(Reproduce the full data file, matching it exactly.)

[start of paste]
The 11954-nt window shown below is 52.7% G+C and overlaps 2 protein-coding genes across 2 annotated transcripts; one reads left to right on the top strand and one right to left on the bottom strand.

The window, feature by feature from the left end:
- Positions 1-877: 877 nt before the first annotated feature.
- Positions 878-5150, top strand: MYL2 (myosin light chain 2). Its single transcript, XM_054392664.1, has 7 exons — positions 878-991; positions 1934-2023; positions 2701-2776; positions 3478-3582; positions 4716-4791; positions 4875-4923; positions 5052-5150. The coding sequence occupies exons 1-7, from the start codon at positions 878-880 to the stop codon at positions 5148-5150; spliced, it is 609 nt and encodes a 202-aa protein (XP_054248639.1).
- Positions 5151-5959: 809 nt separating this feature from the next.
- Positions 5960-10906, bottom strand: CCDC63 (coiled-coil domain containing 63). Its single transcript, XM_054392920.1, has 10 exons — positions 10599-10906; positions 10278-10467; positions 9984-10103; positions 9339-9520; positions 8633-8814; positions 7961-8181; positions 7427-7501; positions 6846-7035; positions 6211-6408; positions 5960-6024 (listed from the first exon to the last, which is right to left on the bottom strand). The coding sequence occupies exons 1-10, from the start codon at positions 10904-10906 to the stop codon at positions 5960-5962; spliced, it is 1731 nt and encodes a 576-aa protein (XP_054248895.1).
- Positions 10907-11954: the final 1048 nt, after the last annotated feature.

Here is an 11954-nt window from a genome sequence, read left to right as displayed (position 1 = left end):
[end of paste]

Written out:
The 11954-nt window shown below is 52.7% G+C and overlaps 2 protein-coding genes across 2 annotated transcripts; one reads left to right on the top strand and one right to left on the bottom strand.

The window, feature by feature from the left end:
- Positions 1-877: 877 nt before the first annotated feature.
- Positions 878-5150, top strand: MYL2 (myosin light chain 2). Its single transcript, XM_054392664.1, has 7 exons — positions 878-991; positions 1934-2023; positions 2701-2776; positions 3478-3582; positions 4716-4791; positions 4875-4923; positions 5052-5150. The coding sequence occupies exons 1-7, from the start codon at positions 878-880 to the stop codon at positions 5148-5150; spliced, it is 609 nt and encodes a 202-aa protein (XP_054248639.1).
- Positions 5151-5959: 809 nt separating this feature from the next.
- Positions 5960-10906, bottom strand: CCDC63 (coiled-coil domain containing 63). Its single transcript, XM_054392920.1, has 10 exons — positions 10599-10906; positions 10278-10467; positions 9984-10103; positions 9339-9520; positions 8633-8814; positions 7961-8181; positions 7427-7501; positions 6846-7035; positions 6211-6408; positions 5960-6024 (listed from the first exon to the last, which is right to left on the bottom strand). The coding sequence occupies exons 1-10, from the start codon at positions 10904-10906 to the stop codon at positions 5960-5962; spliced, it is 1731 nt and encodes a 576-aa protein (XP_054248895.1).
- Positions 10907-11954: the final 1048 nt, after the last annotated feature.

Here is an 11954-nt window from a genome sequence, read left to right as displayed (position 1 = left end):